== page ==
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Dust storm safety vital to remember
Be prepared
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Monday’s  dust storm that cost a man’s life in Barton County is a vivid reminder of traffic safety in such situations.
Most drivers were not mentally prepared for the life-threatening travel conditions that existed when winds gusting to 64 mph blew through Barton County.
Several drivers stopped in the roadway and others didn’t pull their vehicles safely off the roadway. Another driver kept his emergency lights on.
Preparedness is the key.
Monday proved that dust storms strike with little warning, making driving conditions hazardous. Even in Kansas, a dust storm can blindside drivers on a highly-traveled highway.
Motorists who are not familiar with dust storms might not be certain what they are seeing. It appears like a giant cylinder of dust rolling across the landscape.
If a dust storm strikes, safety experts advise you should use the same rules you would use for driving in dense fog.
Never stop on the traveled portion of the roadway. Vehicles traveling behind you may not see you in time to stop safely.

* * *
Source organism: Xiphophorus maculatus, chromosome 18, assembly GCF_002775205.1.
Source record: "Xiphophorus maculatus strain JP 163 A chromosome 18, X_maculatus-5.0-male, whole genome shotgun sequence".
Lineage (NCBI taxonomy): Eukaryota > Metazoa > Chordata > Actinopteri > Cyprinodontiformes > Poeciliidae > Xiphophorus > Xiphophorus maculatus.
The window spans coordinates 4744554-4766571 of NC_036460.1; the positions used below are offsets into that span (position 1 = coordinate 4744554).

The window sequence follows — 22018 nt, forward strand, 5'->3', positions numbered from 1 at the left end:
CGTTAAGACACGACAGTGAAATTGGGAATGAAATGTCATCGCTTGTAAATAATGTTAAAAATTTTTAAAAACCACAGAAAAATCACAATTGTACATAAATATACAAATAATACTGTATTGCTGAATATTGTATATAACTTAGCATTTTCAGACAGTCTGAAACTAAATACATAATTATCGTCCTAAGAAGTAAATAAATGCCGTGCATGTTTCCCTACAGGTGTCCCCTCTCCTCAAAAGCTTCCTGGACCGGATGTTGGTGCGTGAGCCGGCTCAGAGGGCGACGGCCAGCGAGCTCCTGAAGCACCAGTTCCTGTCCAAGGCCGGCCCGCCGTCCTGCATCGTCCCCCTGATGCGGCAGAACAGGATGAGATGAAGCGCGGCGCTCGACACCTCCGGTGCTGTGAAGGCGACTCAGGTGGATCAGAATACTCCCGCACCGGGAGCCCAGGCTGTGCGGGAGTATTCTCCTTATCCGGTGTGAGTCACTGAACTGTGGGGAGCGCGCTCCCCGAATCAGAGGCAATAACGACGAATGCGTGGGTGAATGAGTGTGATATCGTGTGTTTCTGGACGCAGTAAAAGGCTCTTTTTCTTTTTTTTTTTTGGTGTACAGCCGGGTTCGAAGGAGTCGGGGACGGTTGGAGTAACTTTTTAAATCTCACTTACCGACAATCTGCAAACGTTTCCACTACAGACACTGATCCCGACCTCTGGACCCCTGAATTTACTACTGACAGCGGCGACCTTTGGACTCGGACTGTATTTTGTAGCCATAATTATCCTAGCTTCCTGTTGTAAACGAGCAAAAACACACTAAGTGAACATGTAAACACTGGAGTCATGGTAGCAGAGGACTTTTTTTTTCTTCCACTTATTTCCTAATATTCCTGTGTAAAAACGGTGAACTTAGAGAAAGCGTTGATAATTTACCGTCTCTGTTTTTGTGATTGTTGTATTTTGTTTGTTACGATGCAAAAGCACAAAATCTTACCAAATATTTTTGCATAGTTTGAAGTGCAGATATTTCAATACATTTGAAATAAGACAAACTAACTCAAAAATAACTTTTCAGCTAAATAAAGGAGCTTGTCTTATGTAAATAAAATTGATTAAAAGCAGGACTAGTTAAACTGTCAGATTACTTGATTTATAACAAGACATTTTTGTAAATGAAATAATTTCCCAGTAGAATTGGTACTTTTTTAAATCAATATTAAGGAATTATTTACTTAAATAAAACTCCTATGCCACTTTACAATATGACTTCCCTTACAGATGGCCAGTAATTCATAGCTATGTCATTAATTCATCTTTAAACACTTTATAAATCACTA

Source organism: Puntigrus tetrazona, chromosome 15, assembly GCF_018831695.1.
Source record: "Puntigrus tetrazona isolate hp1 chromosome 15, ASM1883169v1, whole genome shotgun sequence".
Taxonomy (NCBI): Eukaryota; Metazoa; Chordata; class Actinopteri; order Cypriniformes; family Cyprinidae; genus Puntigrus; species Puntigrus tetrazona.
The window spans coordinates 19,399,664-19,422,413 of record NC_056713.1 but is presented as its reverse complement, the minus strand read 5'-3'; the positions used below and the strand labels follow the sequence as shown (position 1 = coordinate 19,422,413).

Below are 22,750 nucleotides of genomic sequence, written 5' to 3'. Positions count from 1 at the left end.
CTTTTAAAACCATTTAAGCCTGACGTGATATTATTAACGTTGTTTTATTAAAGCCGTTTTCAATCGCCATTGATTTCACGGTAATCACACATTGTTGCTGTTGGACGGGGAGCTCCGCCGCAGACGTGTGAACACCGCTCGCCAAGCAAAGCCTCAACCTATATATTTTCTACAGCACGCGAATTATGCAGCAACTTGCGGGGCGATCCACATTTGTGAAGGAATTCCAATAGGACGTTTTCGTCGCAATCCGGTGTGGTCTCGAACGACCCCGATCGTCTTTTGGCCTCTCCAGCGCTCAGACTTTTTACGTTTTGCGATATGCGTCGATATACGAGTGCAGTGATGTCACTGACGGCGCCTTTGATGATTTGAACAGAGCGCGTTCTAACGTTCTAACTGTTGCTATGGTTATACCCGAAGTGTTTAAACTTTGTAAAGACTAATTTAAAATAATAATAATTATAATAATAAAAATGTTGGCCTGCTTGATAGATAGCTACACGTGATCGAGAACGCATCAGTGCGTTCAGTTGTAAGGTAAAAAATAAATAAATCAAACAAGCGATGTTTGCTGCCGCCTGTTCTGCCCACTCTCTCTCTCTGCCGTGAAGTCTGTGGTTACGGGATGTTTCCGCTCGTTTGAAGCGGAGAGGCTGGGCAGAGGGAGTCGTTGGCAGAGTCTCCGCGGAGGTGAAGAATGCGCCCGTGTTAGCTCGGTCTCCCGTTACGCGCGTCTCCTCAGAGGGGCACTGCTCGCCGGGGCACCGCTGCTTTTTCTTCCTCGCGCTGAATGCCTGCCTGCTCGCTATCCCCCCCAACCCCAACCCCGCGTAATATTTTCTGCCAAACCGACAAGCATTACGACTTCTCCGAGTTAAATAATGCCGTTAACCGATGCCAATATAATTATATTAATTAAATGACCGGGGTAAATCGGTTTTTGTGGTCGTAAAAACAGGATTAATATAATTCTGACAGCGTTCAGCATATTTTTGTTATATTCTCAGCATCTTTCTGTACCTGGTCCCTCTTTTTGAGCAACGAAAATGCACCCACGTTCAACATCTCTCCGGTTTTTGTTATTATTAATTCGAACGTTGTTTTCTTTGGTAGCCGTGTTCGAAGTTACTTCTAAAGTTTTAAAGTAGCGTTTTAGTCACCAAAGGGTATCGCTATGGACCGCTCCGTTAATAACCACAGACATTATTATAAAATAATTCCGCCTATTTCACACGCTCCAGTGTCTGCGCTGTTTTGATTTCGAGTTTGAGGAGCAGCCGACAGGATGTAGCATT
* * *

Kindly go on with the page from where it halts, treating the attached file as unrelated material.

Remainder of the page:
If it’s possible, safely guide your vehicle off the pavement as far as possible.
Motorists driving in dust storms pulled off the roadway have mistakenly left their vehicle or emergency lights on — which is a big mistake.
It’s important to stop, turn off all your lights, set the emergency brake and take your foot off of the brake pedal to be sure your tail lights are not illuminated.
Vehicles approaching from the rear and using the advance car’s lights as a guide have inadvertently left the roadway and in some instances have collided with parked vehicles. Make sure all of your lights are off when you park off the roadway.
If traffic prevents you from pulling off the road, keep your attention to the white lines on the pavement to keep the car pointing in the proper direction. Drive slowly, until the dust passes, which should take a few minutes.
 If you can’t pull off the roadway, proceed at a speed suitable for visibility, turn on your lights and sound your horn occasionally. Use the painted center line to help guide you.

Jim Misunas